Expunctions & Non-Disclosure in Texas: What They Are and What You Can Get
Background checks—once reserved only for “top secret” employment positions, now a common practice for all jobs, scholarships, apartment rentals, loan applications and more. Anyone with access to the internet can look up your criminal history with just a few clicks of a mouse. That has huge ramifications for all Texas residents. It is vital to know what is in your criminal record and, where appropriate, act to clean up that record.
Here’s the rub: you may have a criminal record even though you did nothing wrong. Many Texans are forced to deal with the consequences of a criminal record even though they were found not guilty or if the case was dismissed by the State before a trial. In some cases, you may simply have been the victim of identity theft with another using your information when dealing with police. In all of these cases, even though there was not a conviction, the damage may still exist on your record.
Many others are hounded by past mistakes. Countless residents who pled guilty or were convicted of crimes diligently paid their debt and are working to move on with their lives. Yet, the damage preserved in their criminal record acts as a roadblock again and again.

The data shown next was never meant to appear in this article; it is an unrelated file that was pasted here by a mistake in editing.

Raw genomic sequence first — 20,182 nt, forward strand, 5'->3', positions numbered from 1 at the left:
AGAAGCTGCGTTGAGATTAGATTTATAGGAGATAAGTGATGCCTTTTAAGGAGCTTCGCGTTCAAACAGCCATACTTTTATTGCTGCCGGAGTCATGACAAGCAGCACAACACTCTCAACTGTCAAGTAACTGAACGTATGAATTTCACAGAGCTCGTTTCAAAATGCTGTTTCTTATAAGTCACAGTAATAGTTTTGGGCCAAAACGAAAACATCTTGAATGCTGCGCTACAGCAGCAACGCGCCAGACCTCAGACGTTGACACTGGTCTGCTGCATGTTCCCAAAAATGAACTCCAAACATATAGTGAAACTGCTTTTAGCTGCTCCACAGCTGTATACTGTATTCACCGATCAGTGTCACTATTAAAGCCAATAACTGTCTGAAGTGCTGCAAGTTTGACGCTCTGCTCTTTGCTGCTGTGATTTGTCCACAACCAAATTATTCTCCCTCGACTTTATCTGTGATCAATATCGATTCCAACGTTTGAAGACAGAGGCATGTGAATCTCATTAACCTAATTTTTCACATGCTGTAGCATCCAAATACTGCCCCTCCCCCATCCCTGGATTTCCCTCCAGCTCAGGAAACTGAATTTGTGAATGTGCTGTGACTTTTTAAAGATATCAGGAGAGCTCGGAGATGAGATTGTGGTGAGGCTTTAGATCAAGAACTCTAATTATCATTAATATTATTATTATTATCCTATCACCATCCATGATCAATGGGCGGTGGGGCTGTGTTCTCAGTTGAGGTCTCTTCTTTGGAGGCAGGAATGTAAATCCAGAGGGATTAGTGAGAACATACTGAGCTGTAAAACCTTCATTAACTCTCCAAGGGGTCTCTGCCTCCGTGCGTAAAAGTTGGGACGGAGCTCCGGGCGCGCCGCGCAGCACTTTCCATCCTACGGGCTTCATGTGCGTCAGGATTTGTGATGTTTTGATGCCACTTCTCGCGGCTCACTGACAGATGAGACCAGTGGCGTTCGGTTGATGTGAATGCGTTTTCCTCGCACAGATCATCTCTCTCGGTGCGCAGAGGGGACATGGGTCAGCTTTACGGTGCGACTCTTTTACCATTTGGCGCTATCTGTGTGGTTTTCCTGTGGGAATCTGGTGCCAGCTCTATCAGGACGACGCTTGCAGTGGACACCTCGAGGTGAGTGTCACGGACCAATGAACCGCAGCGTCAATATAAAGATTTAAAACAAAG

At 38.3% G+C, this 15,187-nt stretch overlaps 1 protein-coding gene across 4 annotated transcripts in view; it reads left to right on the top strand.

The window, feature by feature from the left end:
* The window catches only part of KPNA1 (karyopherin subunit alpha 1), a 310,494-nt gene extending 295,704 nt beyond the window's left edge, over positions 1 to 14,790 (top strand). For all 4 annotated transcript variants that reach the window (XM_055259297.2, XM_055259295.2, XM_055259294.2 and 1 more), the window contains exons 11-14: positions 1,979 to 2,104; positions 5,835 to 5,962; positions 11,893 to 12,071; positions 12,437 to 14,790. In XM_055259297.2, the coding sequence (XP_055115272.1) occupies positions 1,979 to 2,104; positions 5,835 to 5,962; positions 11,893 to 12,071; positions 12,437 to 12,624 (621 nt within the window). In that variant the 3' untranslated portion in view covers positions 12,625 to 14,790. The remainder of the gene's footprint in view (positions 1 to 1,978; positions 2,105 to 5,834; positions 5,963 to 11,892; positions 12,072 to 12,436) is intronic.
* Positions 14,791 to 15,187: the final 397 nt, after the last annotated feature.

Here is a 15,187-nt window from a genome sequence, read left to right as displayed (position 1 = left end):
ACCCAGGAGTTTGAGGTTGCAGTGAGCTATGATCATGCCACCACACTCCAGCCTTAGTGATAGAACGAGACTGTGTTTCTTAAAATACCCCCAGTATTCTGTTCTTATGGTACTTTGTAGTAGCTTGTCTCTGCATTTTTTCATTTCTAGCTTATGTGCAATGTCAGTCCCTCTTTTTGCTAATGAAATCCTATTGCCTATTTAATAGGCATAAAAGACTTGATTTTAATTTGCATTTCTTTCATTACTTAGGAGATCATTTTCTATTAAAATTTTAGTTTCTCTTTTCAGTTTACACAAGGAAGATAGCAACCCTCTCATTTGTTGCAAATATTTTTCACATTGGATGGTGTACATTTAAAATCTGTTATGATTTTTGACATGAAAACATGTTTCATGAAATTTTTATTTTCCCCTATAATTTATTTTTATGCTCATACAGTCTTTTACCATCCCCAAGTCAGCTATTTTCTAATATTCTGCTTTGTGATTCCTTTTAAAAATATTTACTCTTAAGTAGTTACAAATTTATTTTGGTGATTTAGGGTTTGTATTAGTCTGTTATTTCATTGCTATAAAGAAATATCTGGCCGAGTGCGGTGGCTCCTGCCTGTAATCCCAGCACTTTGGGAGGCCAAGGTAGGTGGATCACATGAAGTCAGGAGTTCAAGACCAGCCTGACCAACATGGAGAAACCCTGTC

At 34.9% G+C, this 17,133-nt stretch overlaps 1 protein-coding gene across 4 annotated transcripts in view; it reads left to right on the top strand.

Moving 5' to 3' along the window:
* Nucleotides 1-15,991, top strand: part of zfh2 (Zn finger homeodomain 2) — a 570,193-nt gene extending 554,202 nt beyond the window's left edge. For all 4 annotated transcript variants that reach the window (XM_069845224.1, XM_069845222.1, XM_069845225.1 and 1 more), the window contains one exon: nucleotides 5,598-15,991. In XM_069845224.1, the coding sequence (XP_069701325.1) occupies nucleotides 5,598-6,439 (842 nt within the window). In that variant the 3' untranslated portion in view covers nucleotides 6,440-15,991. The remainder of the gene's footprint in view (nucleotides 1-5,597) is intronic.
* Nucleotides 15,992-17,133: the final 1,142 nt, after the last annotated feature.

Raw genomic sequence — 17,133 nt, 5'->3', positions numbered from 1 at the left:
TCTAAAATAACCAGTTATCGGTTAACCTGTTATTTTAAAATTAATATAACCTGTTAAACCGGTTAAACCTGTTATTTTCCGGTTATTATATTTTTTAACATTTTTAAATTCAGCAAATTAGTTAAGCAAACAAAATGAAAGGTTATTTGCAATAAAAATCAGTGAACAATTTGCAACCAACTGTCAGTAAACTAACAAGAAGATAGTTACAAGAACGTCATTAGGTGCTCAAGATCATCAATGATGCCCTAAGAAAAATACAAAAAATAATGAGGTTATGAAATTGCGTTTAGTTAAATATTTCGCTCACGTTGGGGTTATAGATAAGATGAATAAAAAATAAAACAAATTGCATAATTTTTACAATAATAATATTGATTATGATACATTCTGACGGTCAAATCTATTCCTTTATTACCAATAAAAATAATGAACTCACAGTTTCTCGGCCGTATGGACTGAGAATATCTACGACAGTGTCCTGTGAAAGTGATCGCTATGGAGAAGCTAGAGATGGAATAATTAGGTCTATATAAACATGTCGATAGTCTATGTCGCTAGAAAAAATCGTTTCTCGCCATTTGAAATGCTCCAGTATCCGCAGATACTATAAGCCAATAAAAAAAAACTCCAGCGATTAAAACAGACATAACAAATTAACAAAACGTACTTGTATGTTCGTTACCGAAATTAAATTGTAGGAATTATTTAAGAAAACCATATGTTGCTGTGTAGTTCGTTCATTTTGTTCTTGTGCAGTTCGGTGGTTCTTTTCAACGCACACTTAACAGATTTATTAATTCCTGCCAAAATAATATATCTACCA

No matter what your situation, all Texans should understand the tools available to give themselves a clean slate.
There are two tools to clean up your record: An Expungement (known as “expunction” in Texas) and an Order for Non-disclosure.
An Expungement permanently erases an offense from your criminal record so that no one will ever be able to find out that you were charged with the offense—that includes police officers, prosecutors, or the court itself.
An Order of Non-disclosure prevents a clerk of the court from disclosing the presence of an offense to others—usually for background checks. Unlike an expungement, these offenses technically stay on your record but are hidden form certain parties.
The bottom line is that an expungement is a bit more potent than an order of non-disclosure; however both can be incredibly helpful. Different rules dictate what is available in your specific case.
Getting an Expungement in Texas
An Expungement is usually available only in the following circumstances:
- You received an acquittal;
- You were found guilty and then later pardoned;
- You were found guilty and then later proved to be actually innocent.
- You were arrested for a misdemeanor but not formally charged; AND The following period of time have elapsed since your arrest:
- 180 days for a Class C misdemeanor (traffic tickets, etc.)
- one year for a Class A or B misdemeanor
- three years for a felony
If you do not meet one of the four circumstances listed above, you cannot receive an expungement may be able to receive an order of non-disclosure.
Getting an Order of Non-Disclosure in Texas
You can only get an order of non-disclosure if you received “deferred adjudication probation.” Deferred adjudication probation means that you have not technically been convicted because the judge did not specifically find that you were guilty of the offense. Rather, the judge found that there was enough evidence that a finding of guilt could have been made. (If this sounds like hair splitting to you, you’re right.)
If you receive regular probation, you do not qualify for an Order of Non-disclosure.